Assessing the Gulf Coast Response

Published: Jun 10, 2011

Author: Array

For more than a year, the House Oversight Committee has been investigating the federal response to the Deepwater Horizon disaster that took the lives of 11 workers and caused one of the worst environmental and economic disasters in U.S. history.

The evidence from this fact-based investigation demonstrates the negative consequences when an administration fails to adequately assess the extent of a crisis or the response necessary to mitigate it.

Indeed, a pattern of poor judgment and bad choices hindered response efforts, slowed a recovery and upended the lives of millions of Americans. A report of the committee’s investigation ­– released earlier this month — analyzes in careful detail the policy choices and administrative failures that followed the explosion in the Gulf.

First, committee investigators have learned that the president, faced with the option of federalizing the disaster response to supplement the work of state and local governments, chose instead to abdicate that authority to BP and correspondingly limit the role of state and local responders.

In fact, the law specifically prescribes the means to coordinate and facilitate a federal disaster recovery effort of this scale and still hold BP responsible for paying the costs. By failing to invoke the most relevant statutory guidelines, however, the president fostered an environment of confusion, conflict and exhaustion for primary responders.

Indeed, official actions after the spill lead many to believe that the administration deemed managing the disaster recovery effort too politically risky, given the president’s sagging poll numbers at the time. It appears that the administration granted BP — the very company that was primarily responsible for the explosion — the authority to direct the recovery effort. Understandably, first responders at the state and local level have reported to congressional investigators that BP’s objectives often seemed at odds with the welfare of Gulf Coast residents.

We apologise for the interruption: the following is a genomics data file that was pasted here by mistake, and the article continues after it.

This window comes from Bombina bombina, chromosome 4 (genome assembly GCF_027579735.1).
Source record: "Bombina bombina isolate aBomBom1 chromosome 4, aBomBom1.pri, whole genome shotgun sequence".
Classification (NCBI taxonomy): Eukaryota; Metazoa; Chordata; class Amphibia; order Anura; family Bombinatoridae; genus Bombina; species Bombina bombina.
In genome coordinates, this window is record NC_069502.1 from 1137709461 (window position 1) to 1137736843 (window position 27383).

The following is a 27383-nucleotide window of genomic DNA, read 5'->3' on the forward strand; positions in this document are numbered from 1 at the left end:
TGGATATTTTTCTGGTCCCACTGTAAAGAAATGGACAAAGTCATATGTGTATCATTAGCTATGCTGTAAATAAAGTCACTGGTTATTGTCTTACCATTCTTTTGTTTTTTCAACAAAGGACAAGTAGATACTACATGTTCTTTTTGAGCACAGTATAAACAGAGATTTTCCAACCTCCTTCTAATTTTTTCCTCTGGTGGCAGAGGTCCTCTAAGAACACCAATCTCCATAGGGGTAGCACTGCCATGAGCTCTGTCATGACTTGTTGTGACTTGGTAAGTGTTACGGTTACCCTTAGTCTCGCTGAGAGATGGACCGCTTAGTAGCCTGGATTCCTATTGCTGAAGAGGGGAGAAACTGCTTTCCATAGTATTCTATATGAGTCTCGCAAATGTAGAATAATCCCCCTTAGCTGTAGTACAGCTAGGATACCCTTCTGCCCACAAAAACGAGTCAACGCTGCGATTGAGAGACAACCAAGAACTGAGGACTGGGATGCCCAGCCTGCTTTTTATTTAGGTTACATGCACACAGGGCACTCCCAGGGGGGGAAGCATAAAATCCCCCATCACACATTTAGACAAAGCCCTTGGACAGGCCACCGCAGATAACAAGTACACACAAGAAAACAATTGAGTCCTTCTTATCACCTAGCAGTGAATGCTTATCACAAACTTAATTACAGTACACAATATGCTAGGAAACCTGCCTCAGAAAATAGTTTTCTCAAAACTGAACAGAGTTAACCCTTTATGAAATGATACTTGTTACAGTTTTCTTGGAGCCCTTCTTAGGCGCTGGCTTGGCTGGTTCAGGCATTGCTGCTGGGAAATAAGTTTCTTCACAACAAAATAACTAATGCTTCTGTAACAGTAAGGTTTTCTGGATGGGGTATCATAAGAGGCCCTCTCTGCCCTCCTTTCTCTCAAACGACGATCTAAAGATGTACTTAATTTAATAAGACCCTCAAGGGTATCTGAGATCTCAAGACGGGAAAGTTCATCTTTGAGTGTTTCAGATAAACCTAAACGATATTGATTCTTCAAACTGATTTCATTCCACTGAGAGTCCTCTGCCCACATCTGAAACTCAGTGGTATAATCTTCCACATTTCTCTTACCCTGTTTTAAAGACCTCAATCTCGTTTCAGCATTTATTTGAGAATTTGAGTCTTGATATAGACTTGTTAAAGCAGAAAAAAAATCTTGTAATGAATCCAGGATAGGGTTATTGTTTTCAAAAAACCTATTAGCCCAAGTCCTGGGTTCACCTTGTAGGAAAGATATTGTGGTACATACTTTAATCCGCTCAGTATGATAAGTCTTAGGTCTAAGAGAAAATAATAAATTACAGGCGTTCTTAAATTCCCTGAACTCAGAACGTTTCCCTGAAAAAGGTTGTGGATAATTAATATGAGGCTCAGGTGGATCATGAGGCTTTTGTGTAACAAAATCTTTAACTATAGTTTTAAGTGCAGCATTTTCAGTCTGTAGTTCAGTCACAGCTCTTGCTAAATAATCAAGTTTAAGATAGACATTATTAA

Even more damaging on a long-term scale, the administration imposed an expansive moratorium on offshore energy development. For six months, not a single drop of oil flowed from more than 30 safe deepwater rigs. According to an internal administration memorandum obtained by the committee, the vast majority of deepwater rigs inspected by regulators after the BP explosion “had no infractions.” Nevertheless, the administration punished every drilling operation because of the carelessness of one negligent company.

Eventually, a federal district court stopped the department from enforcing the ban in a decision upheld by the 5th Circuit Court of Appeals. The administration then replaced the hard ban with a virtual permitorium. To date, federal regulators have granted only 15 deepwater permits — 13 of which simply allow operations to resume on previously approved rigs.

Meanwhile, the administration has issued a series of new drilling regulations. The effect of this regulatory chokehold has meant that 12 rigs, thus far, have already left the Gulf for operations in other countries. Five of these deepwater rigs are now in African waters, and two others have begun drilling in Brazil and French Guiana. With their departure, the American economy has lost thousands of jobs at a time of paralyzing unemployment.

Finally, committee investigators have examined the administration’s handling of the reorganization of the Minerals Management Service, the regulatory authority charged with overseeing offshore drilling before the Deepwater Horizon disaster. On May 11, 2010, just a few weeks after the spill began, the administration announced its intent to restructure MMS. Just eight days later, the interior secretary eliminated MMS and transferred offshore oversight responsibilities to the Bureau of Ocean Energy Management, Regulation and Enforcement.

With no apparent reference to years of recommendations and numerous studies by the Government Accountability Office and other federal auditors, the administration hastily shifted the bureaucracy without addressing the systemic causes of fraud, lax oversight, and poor management. This massive reorganization — at a time when MMS was facing significant challenges associated with the cause of the BP oil pill — may have created more problems than it solved. A recent GAO report noted that the Interior Department “may lack the resources and skills it needs to … meet routine responsibilities while reorganizing the agency responsible for offshore oil and gas activities.”

In other words, the reorganization plan effectively serves to distract federal regulators from their primary responsibilities while they adjust to the administration’s impulsive bureaucratic tinkering.

These bad choices have effectively prolonged the Gulf Coast recovery and added burdens to the many Americans whose livelihoods have been destroyed in the aftermath of Deepwater Horizon. One year later, it is time for the administration to reopen our natural resources to needed exploration and reassess its hurried restructuring of the agencies responsible for ensuring safety and efficiency of the drilling rigs off our shores.

Only then can the Gulf Coast economy begin to truly recover and put Americans back to work.

U.S. Rep. Darrell Issa, R-Calif., is chairman of the House Committee on Oversight and Government Reform.